Getting through the fundraising process means knowing what to expect.
Chances are, you haven’t done this before and there’s no possible way to know what to expect! Don’t worry, you’re not alone. Most entrepreneurs have never raised capital before and have no clue about how the process works.
In many ways, fundraising is a form of speed dating where both parties are not just looking to date; they are looking to get married.
Because of this, there are quite a few misconceptions about fundraising and the expectations that go with it. Let’s take some time to dispel some myths and hopefully set more realistic expectations about funding procedures.
We would all love to get our fundraising done in as little time as possible, but the reality is it always takes much longer than we expect.
It’s not uncommon for a successful fundraising campaign to last six months or longer. The challenge is that there are many hurdles to finding the right investor and agreeing on the right terms.
In many ways, fundraising is a form of speed dating where both parties are not just looking to date; they are looking to get married. While the romance may happen quickly, it’s a big decision that requires a bit of time before both parties are ready to say “I do.”
A capital raise that happens in just a few weeks is the absolute exception. Typically that will only happen when the investor and the entrepreneur have a pre-existing relationship that they are building off of. In the case of two people that have never met, they are calibrating on two planes – both personally and based on the business itself, and that simply requires time.
The type of funding you are raising also matters. Setting up personal credit can be done in as little as a week. But if you’re doing a more advanced form of fundraising, which requires investors to meet with you, perform due diligence, and agree on complicated legal work, that can easily take a few months.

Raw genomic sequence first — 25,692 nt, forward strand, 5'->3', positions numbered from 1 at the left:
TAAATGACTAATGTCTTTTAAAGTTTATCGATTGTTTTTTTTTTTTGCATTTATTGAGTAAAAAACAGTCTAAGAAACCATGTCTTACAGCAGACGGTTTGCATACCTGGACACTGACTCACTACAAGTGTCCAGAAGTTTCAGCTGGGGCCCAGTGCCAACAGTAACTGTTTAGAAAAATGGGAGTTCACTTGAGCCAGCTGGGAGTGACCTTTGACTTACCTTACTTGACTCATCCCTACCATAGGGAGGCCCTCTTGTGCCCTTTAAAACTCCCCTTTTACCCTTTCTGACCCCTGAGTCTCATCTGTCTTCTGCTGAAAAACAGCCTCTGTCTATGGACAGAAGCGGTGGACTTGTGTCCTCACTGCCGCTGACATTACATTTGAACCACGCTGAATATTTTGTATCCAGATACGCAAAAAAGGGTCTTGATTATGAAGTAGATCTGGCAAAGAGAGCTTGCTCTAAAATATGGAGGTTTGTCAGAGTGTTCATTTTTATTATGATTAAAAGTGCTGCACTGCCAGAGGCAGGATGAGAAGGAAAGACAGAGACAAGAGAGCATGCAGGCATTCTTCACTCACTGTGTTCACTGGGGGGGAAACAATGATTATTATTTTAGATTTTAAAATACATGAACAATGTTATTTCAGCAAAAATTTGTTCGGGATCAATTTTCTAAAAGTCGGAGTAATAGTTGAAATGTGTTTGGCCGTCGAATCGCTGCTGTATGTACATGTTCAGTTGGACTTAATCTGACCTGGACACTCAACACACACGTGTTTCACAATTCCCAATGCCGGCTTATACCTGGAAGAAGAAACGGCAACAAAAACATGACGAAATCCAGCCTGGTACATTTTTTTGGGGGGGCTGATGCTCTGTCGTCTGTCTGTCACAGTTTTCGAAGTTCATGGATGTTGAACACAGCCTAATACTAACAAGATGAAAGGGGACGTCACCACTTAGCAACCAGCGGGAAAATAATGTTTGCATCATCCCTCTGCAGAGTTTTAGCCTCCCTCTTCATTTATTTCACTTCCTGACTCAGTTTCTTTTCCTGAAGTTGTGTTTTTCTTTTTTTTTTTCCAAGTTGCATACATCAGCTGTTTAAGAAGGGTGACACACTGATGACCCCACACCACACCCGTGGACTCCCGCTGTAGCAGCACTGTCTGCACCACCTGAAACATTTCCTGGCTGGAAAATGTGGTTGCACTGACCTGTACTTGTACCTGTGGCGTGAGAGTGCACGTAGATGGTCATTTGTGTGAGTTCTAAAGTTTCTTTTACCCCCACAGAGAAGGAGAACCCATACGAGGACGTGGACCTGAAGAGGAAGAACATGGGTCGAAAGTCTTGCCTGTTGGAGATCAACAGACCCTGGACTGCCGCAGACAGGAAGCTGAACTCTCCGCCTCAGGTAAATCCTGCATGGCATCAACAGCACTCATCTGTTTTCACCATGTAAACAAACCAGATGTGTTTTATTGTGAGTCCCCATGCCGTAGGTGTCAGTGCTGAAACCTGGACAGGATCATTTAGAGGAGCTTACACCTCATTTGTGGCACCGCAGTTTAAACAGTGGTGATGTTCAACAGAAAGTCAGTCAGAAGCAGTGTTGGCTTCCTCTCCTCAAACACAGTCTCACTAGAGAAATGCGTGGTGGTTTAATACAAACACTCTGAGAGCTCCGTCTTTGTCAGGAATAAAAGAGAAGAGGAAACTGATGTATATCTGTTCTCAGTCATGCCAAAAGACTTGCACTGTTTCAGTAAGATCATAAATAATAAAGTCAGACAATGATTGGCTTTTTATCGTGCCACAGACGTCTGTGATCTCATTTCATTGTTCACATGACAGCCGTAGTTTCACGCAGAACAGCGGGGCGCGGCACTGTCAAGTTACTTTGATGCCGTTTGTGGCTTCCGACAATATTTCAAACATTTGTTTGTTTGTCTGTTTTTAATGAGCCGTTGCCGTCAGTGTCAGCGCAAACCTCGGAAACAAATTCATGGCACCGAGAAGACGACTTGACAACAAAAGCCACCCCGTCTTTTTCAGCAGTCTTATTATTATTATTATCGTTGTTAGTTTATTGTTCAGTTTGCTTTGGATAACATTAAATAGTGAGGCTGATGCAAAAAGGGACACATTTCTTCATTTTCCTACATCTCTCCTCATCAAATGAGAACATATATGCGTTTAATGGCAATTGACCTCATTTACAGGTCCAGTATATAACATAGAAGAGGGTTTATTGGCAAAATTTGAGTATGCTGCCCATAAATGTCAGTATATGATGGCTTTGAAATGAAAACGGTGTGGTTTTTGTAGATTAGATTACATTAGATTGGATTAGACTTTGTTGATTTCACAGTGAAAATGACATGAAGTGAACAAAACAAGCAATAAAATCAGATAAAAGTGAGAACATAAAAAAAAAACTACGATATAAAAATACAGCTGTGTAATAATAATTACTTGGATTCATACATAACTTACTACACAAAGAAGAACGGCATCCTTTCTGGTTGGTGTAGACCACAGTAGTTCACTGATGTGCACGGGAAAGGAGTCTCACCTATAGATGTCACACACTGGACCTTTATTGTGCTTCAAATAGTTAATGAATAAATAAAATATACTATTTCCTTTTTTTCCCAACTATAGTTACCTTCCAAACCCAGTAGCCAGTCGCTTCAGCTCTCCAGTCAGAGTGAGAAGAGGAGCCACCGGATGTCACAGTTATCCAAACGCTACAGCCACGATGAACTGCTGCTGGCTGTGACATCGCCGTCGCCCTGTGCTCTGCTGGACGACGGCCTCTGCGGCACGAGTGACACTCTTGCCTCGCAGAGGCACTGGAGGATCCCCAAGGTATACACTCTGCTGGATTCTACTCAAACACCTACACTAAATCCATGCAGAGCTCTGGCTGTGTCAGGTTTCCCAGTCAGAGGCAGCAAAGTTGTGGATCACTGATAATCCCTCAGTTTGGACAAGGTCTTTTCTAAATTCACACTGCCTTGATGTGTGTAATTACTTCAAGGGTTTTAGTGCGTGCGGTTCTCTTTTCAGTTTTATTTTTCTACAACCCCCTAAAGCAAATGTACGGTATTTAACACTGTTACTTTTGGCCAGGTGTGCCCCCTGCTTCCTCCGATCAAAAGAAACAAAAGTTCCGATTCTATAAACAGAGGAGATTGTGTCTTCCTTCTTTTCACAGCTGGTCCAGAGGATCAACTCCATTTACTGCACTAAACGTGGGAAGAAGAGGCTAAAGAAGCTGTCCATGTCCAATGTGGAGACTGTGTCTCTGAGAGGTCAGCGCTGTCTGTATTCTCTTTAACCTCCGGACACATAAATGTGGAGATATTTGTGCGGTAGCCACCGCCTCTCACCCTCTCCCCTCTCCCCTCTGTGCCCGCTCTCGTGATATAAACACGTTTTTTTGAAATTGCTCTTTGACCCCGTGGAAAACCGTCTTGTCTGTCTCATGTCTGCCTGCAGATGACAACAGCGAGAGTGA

You May not be Fundable Yet
Throughout the lifecycle of a company there are different points where a company is more or less fundable to potential investors. We explain the Evolution of a Company here.
For example, if you’re still at the Idea Stage in your business, and you’re pitching a venture capital firm that tends to invest in companies that are already formed with serious traction, you may not be the right candidate for that capital at that time.
This tends to happen most often when entrepreneurs are looking for more capital than the stage of their company can yield (which frankly, is just about all of the time!)
The more realistic you are about aligning your stage of evolution with your available funding options, the more realistic your funding outcomes will be.
It’s helpful to be pragmatic about what capital is truly available to you at each stage in your company’s evolution. If you are at the pure Idea Stage, then there’s a good chance you’re most likely only ready for basic forms of credit to get you started. The more realistic you are about aligning your stage of evolution with your available funding options, the more realistic your funding outcomes will be.
Give Yourself Options
It’s easy to be lured into the idea that one investor who seems excited about your deal will be the last investor you will ever need to speak to. We hope for your sake that’s true, but just to be safe, try not to put all your faith into just one funding source.
Throughout the lifecycle of a company there are different points where a company is more or less fundable to potential investors.
It may takes months to woo a new investor into considering your deal, but only minutes for them to call you and tell you it’s not going to happen.
It may takes months to woo a new investor into considering your deal, but only minutes for them to call you and tell you it’s not going to happen. The only way to counter this fact is to give yourself multiple funding options and pick the one that works best for you.
That means not only talking to multiple investors, but talking to multiple types of capital sources including credit, debt and equity. Remember that you can always say “no” to a capital source you don’t want in favor of one that you do. But it’s always best to create as many options as possible.
There is no “fun” in fundraising. We’d love to tell you otherwise, but it just isn’t true.
There are thousands of entrepreneurs looking for capital for every one check that will be written. It’s not fair to assume that the process will be easy, or for that matter, less competitive. Very few entrepreneurs make it across the goal line to a funded company, which means you need to do everything you can to properly prepare, research and pitch in order to be successful.